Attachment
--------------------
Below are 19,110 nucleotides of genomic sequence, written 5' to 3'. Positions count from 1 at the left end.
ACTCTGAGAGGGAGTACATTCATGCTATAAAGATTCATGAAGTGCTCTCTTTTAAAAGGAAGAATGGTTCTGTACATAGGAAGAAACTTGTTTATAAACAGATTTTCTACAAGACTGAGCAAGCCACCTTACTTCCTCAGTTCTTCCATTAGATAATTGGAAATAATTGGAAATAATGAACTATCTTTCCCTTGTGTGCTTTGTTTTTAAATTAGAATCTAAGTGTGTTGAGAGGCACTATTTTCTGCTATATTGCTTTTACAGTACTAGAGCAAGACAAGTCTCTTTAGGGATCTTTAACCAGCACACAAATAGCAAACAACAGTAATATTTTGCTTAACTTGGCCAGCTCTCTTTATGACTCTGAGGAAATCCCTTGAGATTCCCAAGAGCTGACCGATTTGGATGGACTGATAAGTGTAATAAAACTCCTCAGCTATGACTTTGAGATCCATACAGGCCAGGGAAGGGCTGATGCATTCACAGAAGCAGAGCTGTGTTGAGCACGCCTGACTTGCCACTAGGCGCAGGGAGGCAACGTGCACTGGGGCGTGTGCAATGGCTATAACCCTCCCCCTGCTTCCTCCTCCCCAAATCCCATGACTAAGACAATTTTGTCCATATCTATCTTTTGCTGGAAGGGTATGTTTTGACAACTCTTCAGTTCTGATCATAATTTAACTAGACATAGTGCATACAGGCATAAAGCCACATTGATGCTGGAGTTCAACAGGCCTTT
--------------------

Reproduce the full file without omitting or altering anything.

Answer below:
Below are 19,110 nucleotides of genomic sequence, written 5' to 3'. Positions count from 1 at the left end.
ACTCTGAGAGGGAGTACATTCATGCTATAAAGATTCATGAAGTGCTCTCTTTTAAAAGGAAGAATGGTTCTGTACATAGGAAGAAACTTGTTTATAAACAGATTTTCTACAAGACTGAGCAAGCCACCTTACTTCCTCAGTTCTTCCATTAGATAATTGGAAATAATTGGAAATAATGAACTATCTTTCCCTTGTGTGCTTTGTTTTTAAATTAGAATCTAAGTGTGTTGAGAGGCACTATTTTCTGCTATATTGCTTTTACAGTACTAGAGCAAGACAAGTCTCTTTAGGGATCTTTAACCAGCACACAAATAGCAAACAACAGTAATATTTTGCTTAACTTGGCCAGCTCTCTTTATGACTCTGAGGAAATCCCTTGAGATTCCCAAGAGCTGACCGATTTGGATGGACTGATAAGTGTAATAAAACTCCTCAGCTATGACTTTGAGATCCATACAGGCCAGGGAAGGGCTGATGCATTCACAGAAGCAGAGCTGTGTTGAGCACGCCTGACTTGCCACTAGGCGCAGGGAGGCAACGTGCACTGGGGCGTGTGCAATGGCTATAACCCTCCCCCTGCTTCCTCCTCCCCAAATCCCATGACTAAGACAATTTTGTCCATATCTATCTTTTGCTGGAAGGGTATGTTTTGACAACTCTTCAGTTCTGATCATAATTTAACTAGACATAGTGCATACAGGCATAAAGCCACATTGATGCTGGAGTTCAACAGGCCTTT